15. ^ Five members of Congress arrested over Sudan protest - San Fransisco, retrieved 2010-02-15
  16. ^ a b Mark, David (April 17, 2007). "Moran Criticizes Bush, Calls for Gun Control". Politico. Retrieved March 7, 2010. 
  17. ^ Jones, Susan (2009-05-05). "Liberal Democrat Wants Restrictions on Erectile Dysfunction Ads". Cybercast News Service. Retrieved 2009-05-05. 
  18. ^ C-SPAN Video Player - Howard Dean & Rep. Moran Health Care Town Hall in Reston, VA, retrieved 2010-02-14
  19. ^ a b "Gay Soldier Killed in Action in Afghanistan". PR Newswire. February 24, 2010. Retrieved 25 February 2010. 
  20. ^ Morris, Sarah (August 29, 2006). "US commuter blows up bottleneck". BBC News. Retrieved February 27, 2010. 
  21. ^ Blount, Emily (March 9, 2010). "Press Release: Moran takes gavel of Interior Appropriations Subcommittee". James Moran. Retrieved March 13, 2010. 
  22. ^ McCaffrey, Scott (March 11, 2010). "Rep. Moran wins Subcommittee Chairmanship". The Arlington Sun Gazette. Retrieved March 13, 2010. 
  23. ^ Colbert, Stephen (2005-12-08). "Know a District: Virginia's 8th". Better Know a District. Comedy Central. Retrieved 2008-03-21. 
  24. ^ "Rep. Jim Moran Talks About President Obama's Role In Health Care Talks". Talking Points Memo. 18 January 2010. Retrieved 17 February 2010. 
  25. ^ "Jim Moran and Dennis Kucinich on Hardball". 9 January 2009. Retrieved 15 February 2010. 
  26. ^ Cockburn, Alexander (March 13, 2003). "'No Place in the Democratic Party'". The Nation. Retrieved March 7, 2010. 
  27. ^ - Transcripts: NewsNight with Aaron Brown, March 11, 2003, retrieved 2010-02-15
  28. ^ Barrett, Ted (March 12, 2003). "Lawmaker under fire for saying Jews support Iraq war". Retrieved February 28, 2010. 
  29. ^ Shenon, Philip (August 9, 2002). "Bankruptcy Bill Opponents Criticize Loan". New York Times. Retrieved March 7, 2010. 
  30. ^ "Report: Moran backed lender's cause after loan". Sunday Free Lance-Star. July 7, 2002. pp. 7.,1357696. Retrieved March 13, 2010. 
  31. ^ Smith, R. Jeffrey (March 7, 2010). "Thin wall separates lobbyist contributions, earmarks". The Washington Post. Retrieved March 7, 2010. 
  32. ^ Salant, Jonathan (February 27, 2010). "Ethics panel clears Murtha on donations". Bloomberg News. Retrieved February 28, 2010.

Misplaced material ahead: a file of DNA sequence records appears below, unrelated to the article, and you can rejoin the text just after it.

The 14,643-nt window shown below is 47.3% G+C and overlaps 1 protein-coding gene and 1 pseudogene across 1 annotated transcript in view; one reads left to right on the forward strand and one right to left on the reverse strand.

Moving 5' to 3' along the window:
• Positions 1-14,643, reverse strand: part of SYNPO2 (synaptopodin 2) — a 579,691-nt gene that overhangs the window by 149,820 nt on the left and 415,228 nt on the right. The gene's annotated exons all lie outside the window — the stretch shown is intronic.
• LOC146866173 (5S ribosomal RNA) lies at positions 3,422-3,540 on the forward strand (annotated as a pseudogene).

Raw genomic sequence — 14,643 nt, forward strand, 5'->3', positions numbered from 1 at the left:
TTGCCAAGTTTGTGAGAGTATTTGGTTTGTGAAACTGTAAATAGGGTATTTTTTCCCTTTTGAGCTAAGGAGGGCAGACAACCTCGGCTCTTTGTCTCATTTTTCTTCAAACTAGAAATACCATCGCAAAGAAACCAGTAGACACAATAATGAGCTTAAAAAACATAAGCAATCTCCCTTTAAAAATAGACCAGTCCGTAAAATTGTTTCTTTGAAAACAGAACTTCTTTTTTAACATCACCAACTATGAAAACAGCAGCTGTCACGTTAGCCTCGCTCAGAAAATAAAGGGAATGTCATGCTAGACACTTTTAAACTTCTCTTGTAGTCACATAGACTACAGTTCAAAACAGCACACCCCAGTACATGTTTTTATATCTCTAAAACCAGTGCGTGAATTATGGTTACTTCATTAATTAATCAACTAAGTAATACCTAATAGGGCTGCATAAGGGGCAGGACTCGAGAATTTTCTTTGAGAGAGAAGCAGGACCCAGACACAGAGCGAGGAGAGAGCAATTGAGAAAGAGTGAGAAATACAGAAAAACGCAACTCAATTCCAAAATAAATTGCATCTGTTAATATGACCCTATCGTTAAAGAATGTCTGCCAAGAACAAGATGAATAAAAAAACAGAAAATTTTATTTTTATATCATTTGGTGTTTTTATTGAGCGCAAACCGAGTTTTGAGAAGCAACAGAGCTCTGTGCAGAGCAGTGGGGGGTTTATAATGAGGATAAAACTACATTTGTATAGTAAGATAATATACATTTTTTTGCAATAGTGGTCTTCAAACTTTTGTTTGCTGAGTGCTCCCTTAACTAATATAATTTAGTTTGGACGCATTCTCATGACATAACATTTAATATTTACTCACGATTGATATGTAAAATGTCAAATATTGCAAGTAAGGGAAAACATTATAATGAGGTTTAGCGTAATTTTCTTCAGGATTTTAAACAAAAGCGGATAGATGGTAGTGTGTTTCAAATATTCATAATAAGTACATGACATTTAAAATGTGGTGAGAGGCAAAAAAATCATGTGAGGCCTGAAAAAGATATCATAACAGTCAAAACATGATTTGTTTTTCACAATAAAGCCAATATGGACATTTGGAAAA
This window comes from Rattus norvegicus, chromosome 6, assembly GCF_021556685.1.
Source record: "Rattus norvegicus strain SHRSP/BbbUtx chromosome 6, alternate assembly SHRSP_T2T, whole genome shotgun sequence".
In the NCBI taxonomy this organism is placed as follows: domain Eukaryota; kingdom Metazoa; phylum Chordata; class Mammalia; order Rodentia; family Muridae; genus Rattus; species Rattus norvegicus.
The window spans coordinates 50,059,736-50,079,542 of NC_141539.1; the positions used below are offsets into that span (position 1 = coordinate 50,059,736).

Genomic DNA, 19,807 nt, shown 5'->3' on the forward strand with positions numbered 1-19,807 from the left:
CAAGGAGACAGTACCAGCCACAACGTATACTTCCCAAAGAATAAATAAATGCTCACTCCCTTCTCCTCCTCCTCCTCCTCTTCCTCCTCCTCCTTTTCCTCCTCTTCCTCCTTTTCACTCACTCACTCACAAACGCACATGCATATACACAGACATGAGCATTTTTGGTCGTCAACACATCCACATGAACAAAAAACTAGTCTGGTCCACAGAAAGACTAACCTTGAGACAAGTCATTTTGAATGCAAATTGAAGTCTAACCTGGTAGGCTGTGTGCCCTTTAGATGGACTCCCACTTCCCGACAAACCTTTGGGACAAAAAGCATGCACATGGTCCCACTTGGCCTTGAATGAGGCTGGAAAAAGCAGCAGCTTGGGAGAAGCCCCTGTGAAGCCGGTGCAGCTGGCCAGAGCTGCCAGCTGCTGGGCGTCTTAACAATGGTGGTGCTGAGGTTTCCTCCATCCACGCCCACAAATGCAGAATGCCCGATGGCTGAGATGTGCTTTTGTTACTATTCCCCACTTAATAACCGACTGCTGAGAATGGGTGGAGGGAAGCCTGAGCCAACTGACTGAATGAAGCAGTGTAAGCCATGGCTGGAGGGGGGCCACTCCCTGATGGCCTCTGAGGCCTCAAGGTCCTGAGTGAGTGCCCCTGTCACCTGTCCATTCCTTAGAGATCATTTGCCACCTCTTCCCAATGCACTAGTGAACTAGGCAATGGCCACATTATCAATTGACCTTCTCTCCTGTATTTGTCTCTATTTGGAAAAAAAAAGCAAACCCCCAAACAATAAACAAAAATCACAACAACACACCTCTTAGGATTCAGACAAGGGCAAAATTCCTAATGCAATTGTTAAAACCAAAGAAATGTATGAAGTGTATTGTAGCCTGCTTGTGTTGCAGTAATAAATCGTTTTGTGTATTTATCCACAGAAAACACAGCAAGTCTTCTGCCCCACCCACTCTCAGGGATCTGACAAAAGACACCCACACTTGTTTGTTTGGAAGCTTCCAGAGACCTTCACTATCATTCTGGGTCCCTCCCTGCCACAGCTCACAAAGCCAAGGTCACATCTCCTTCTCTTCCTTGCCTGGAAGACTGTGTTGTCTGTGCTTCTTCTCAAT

33. ^ a b c d e f g On the Issues - James P. Moran, retrieved 2010-02-15
  34. ^ Protecting Social Security - Congressman Jim Moran, retrieved 2010-02-15
  35. ^ Op Eds & Columns: EPA Decision Sets Back Global Warming Efforts,, retrieved 2010-02-15
  36. ^ Ham, Mary Katharine (November 4, 2008). "Jim Moran on the simplistic notion that people with wealth are entitled to keep it". The Weekly Standard. Retrieved March 7, 2010. 
  37. ^ U.S. Rep. James P. Moran, Howard Dean Appear at Health-Care Town Hall in Reston - The Washington Post, retrieved 2010-02-15
  38. ^ Healthcare - Congressman Jim Moran, retrieved 2010-02-15
  39. ^ Health Choices Act - Congressman Jim Moran, retrieved 2010-02-15
  40. ^ Press Release: Moran Statement on U.S. policy in Afghanistan, retrieved 2010-02-15
  41. ^ Moran, James. "Enviroment - Congressman Jim Moran". Retrieved February 25, 2010. 
  42. ^ American Chronicle - Interior Bill Holds $9 Million for Land Preservation & Environmental Projects
  43. ^ Congressman Jim Moran - Education, retrieved 2010-02-15
  44. ^ Congressman Jim Moran - Immigration, retrieved 2010-02-15
  45. ^ Final Vote Results for Roll Call 718, House Clerk, retrieved 2010-02-15
  46. ^ "Office of the House Clerk - Electoral Statistics". Clerk of the United States House of Representatives. pp. 1990, 1992, 1994, 1996. Retrieved March 9, 2010. 
  47. ^ "Election Results". Federal Election Commission. pp. 1998, 2000, 2002, 2004, 2006, 2008. Retrieved March 9, 2010. 
  48. ^ "Virginia Congressman Wins Primary". The New York Times. June 9, 2004. Retrieved February 28, 2010. 
  49. ^ "November 2008 Official Results" (PDF). Commonwealth Of Virginia. Retrieved 2009-08-13. 

External links

Official websites

Congressional links

United States House of Representatives
Preceded by
Stanford E. Parris
Member of the U.S. House of Representatives
from Virginia's 8th congressional district

1991 – present
United States order of precedence
Preceded by
Collin Peterson
United States Representatives by seniority
Succeeded by
Chet Edwards